Not everyone is able to retire completely debt-free. And that’s OK because, depending on your situation, it may not even be in your best financial interest to completely pay off your debt.

However, it is important to have a plan to help you manage debt in retirement. Here are a few tips to help you get organized.


The first step to managing debt is to have a clear understanding of how much you owe. Start by listing out all of your debts including credit card balances, medical bills, personal, auto or home loans, and mortgages. Write out the total balance owed and monthly minimum payment for each debt, as well as the interest rate. You’ll also want to include each creditor’s name and contact details (more on why below).


Once you have a sense of how much debt you have, the next step is to see if you can lower any of the interest rates. While some of your debts may have a fixed rate that you won’t be able to negotiate, you might be able to lower the annual percentage rate (APR) on your credit cards by calling your lender. If not, see if you can transfer your credit card balance to a different card with a lower APR or consolidate some of your loans. Just remember that there may be fees associated with balance transfers or refinancing, so be sure you understand the terms of the agreement.


While you should always make the minimum monthly payments on all of your debts, some debts should be paid down more aggressively than others, so you’ll want to figure out which ones make the most sense to pay down first. A good rule is to focus on your high-interest debt first, like credit card debt. That’s because the higher the interest rate, the more money you’re spending on interest each month.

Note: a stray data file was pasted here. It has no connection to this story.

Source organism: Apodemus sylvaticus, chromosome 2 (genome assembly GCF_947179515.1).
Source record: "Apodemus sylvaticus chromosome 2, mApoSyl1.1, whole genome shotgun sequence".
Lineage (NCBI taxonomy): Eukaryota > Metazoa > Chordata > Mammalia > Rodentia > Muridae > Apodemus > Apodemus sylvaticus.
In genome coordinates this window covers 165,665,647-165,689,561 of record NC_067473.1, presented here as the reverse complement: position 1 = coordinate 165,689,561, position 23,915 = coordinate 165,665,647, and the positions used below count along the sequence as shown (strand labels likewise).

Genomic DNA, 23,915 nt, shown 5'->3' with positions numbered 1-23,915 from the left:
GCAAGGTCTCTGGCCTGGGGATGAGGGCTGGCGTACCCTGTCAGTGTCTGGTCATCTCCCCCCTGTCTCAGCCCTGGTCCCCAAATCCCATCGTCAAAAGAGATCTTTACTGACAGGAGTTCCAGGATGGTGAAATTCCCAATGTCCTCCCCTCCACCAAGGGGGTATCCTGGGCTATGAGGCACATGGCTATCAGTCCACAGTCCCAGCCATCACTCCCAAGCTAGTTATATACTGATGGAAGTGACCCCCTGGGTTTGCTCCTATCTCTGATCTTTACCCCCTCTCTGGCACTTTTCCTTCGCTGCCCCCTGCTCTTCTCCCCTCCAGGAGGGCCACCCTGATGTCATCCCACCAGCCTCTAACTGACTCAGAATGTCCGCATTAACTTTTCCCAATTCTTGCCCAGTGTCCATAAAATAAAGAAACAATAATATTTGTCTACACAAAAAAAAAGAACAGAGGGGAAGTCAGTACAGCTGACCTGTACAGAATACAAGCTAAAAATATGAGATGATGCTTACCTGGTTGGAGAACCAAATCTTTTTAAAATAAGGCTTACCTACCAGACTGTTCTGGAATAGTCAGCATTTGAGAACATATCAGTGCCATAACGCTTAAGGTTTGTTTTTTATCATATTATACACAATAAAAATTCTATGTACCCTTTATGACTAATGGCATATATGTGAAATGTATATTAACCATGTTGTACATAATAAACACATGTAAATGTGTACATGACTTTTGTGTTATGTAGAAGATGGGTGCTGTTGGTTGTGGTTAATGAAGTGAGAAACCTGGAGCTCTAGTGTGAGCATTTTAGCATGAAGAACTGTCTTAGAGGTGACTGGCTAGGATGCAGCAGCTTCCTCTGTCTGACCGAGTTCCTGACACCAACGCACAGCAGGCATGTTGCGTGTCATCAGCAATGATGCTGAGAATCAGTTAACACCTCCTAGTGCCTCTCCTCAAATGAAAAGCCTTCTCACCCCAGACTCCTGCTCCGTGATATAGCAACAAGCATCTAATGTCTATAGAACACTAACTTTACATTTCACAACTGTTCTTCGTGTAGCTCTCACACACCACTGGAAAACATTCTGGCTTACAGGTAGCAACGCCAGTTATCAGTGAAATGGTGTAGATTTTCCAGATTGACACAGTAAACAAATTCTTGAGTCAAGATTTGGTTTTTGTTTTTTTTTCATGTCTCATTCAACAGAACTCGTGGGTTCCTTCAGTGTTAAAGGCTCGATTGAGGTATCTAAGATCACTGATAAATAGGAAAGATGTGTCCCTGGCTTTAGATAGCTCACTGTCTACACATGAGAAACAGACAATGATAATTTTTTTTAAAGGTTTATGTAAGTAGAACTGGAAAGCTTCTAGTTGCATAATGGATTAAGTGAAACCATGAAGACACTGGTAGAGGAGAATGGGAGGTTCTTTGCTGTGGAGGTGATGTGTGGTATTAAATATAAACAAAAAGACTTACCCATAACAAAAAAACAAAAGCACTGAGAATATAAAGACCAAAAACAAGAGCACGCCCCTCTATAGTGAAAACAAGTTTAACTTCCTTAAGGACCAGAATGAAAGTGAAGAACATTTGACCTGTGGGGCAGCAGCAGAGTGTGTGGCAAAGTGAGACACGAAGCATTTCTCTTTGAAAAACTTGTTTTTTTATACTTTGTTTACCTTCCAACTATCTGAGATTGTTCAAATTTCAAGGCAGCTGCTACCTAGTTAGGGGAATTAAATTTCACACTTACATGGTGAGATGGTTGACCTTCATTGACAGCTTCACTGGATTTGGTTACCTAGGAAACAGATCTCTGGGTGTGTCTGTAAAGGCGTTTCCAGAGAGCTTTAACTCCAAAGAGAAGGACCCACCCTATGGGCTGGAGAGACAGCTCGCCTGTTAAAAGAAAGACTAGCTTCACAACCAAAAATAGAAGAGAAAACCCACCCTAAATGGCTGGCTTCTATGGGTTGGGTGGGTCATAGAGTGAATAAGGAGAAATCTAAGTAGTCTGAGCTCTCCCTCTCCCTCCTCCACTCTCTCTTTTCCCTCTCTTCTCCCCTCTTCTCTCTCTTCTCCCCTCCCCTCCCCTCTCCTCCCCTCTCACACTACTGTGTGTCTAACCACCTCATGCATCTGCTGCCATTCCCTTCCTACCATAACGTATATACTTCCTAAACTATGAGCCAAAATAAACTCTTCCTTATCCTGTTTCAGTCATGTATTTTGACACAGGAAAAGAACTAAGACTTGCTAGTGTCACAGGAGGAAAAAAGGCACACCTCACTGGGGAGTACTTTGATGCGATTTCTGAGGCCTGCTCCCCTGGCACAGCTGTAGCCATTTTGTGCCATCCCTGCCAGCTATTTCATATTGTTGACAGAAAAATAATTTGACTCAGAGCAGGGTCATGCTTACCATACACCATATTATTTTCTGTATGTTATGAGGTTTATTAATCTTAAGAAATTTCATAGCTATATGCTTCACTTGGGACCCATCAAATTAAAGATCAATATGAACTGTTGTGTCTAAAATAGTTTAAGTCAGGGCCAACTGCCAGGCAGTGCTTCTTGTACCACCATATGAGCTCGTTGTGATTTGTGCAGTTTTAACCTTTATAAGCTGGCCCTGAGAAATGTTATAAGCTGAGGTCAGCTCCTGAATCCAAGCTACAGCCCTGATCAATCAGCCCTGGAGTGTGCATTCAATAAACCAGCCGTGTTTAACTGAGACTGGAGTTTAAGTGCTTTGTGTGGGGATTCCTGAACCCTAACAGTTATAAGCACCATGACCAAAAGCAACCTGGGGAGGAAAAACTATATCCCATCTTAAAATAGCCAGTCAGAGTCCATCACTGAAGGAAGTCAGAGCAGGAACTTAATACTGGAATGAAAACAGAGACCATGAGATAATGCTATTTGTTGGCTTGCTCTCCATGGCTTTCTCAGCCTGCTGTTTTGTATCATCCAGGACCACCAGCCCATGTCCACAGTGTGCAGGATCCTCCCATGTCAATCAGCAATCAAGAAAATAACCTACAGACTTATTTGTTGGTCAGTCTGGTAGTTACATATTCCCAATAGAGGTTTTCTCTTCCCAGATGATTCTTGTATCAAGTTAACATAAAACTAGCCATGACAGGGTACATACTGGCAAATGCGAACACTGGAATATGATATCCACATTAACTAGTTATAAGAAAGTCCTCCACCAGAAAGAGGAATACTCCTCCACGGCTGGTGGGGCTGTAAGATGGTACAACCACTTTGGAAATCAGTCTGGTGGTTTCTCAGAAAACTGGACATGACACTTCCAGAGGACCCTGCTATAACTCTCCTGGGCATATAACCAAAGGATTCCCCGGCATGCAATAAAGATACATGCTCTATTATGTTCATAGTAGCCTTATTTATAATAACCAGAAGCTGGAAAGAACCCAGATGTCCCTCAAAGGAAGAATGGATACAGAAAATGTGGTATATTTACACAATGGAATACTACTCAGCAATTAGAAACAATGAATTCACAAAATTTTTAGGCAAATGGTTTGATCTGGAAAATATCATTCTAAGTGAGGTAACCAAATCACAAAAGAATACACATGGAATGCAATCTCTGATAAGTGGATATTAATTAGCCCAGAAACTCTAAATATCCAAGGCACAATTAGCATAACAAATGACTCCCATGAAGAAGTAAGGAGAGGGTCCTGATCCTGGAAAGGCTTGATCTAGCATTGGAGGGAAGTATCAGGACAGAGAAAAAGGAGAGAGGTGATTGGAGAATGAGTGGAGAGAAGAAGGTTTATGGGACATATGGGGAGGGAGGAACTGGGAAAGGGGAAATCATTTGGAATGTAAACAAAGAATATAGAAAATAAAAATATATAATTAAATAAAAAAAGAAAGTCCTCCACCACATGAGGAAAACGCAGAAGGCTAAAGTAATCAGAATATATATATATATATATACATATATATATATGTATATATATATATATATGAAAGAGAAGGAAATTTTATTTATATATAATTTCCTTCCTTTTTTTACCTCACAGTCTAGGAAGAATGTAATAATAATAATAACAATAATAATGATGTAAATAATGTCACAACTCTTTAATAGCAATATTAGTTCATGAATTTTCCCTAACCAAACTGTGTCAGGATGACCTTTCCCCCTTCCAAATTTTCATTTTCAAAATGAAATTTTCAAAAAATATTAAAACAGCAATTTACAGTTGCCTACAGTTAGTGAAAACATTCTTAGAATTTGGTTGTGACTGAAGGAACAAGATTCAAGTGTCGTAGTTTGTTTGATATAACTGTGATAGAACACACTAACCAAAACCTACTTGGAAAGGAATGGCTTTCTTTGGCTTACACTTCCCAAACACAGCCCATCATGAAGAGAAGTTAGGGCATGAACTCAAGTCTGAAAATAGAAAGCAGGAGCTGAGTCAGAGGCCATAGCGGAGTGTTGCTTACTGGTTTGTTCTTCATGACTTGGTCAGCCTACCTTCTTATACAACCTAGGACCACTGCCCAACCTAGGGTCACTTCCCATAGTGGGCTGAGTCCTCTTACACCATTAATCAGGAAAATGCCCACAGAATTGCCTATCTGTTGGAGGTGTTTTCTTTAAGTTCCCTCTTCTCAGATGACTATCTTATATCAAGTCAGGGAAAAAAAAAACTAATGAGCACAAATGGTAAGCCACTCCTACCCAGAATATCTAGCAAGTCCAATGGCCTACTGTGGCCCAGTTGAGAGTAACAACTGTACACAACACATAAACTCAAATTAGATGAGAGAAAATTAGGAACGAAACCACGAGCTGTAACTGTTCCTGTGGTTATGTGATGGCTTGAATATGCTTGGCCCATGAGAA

Start with your debt with the highest-interest rate first, while making the minimum payments on your other debt. Once you pay off your highest-interest debt, move to the next highest as you make your way down the list. (This is known as the debt avalanche strategy).

If you’re not sure which debts to pay down first, a financial advisor can help you prioritize.


Being completely debt-free can give you a sense of pride and financial independence. But there are some instances when it could make more sense to make the minimum monthly payment, rather than pay the debt off in full.

If you can earn more than the interest you’re paying. If you have a 0.9 percent interest rate on a car loan but could earn a 3 percent return on your money in a low-risk investment, you’d come out ahead by investing the money you’d otherwise use to pay the entire debt now.

If the debt reduces your tax liability. If you can deduct some of the interest you pay on a debt when you file your annual income taxes, you may be better off keeping the debt for the tax break — especially if you have a low interest rate. An example of this might be a mortgage, which is one of the reasons it’s considered to be good debt.

If the debt wipes out your emergency fund. If you manage to pay off all your debt but then have very little cash in the bank, this could end up backfiring if you ever need that money.

Let’s say you were to spend $50,000 to pay off a low-interest home loan and left yourself with very little accessible cash. If an unexpected expense were to crop up, you could be forced to take a high-interest loan. In this case, it would have made more sense to keep your money on hand while continuing to pay down a lower-interest interest loan over time.

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